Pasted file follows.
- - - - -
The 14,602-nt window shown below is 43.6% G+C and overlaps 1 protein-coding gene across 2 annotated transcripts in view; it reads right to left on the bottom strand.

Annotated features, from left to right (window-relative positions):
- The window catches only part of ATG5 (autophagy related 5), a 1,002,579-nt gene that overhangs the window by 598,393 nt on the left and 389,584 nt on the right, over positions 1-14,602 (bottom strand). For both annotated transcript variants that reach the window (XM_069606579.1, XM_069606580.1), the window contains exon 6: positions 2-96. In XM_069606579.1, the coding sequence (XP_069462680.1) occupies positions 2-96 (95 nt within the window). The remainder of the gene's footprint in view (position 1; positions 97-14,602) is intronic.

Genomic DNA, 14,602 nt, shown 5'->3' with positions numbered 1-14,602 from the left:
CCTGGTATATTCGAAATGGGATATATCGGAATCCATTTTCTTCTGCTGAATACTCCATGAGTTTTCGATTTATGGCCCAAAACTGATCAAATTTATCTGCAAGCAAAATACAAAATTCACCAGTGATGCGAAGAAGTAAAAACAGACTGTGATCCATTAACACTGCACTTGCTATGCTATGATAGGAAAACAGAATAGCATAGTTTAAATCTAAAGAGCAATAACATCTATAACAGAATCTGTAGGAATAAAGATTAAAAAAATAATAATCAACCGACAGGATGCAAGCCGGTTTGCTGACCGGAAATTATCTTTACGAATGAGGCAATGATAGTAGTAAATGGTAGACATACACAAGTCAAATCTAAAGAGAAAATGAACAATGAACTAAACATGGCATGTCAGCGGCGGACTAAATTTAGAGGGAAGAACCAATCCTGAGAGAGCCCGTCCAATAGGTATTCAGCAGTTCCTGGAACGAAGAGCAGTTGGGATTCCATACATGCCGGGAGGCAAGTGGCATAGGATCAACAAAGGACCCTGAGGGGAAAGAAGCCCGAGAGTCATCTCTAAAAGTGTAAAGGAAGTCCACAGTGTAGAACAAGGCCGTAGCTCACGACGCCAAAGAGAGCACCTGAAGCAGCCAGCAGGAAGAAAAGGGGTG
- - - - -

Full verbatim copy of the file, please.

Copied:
The 14,602-nt window shown below is 43.6% G+C and overlaps 1 protein-coding gene across 2 annotated transcripts in view; it reads right to left on the bottom strand.

Annotated features, from left to right (window-relative positions):
- The window catches only part of ATG5 (autophagy related 5), a 1,002,579-nt gene that overhangs the window by 598,393 nt on the left and 389,584 nt on the right, over positions 1-14,602 (bottom strand). For both annotated transcript variants that reach the window (XM_069606579.1, XM_069606580.1), the window contains exon 6: positions 2-96. In XM_069606579.1, the coding sequence (XP_069462680.1) occupies positions 2-96 (95 nt within the window). The remainder of the gene's footprint in view (position 1; positions 97-14,602) is intronic.

Genomic DNA, 14,602 nt, shown 5'->3' with positions numbered 1-14,602 from the left:
CCTGGTATATTCGAAATGGGATATATCGGAATCCATTTTCTTCTGCTGAATACTCCATGAGTTTTCGATTTATGGCCCAAAACTGATCAAATTTATCTGCAAGCAAAATACAAAATTCACCAGTGATGCGAAGAAGTAAAAACAGACTGTGATCCATTAACACTGCACTTGCTATGCTATGATAGGAAAACAGAATAGCATAGTTTAAATCTAAAGAGCAATAACATCTATAACAGAATCTGTAGGAATAAAGATTAAAAAAATAATAATCAACCGACAGGATGCAAGCCGGTTTGCTGACCGGAAATTATCTTTACGAATGAGGCAATGATAGTAGTAAATGGTAGACATACACAAGTCAAATCTAAAGAGAAAATGAACAATGAACTAAACATGGCATGTCAGCGGCGGACTAAATTTAGAGGGAAGAACCAATCCTGAGAGAGCCCGTCCAATAGGTATTCAGCAGTTCCTGGAACGAAGAGCAGTTGGGATTCCATACATGCCGGGAGGCAAGTGGCATAGGATCAACAAAGGACCCTGAGGGGAAAGAAGCCCGAGAGTCATCTCTAAAAGTGTAAAGGAAGTCCACAGTGTAGAACAAGGCCGTAGCTCACGACGCCAAAGAGAGCACCTGAAGCAGCCAGCAGGAAGAAAAGGGGTG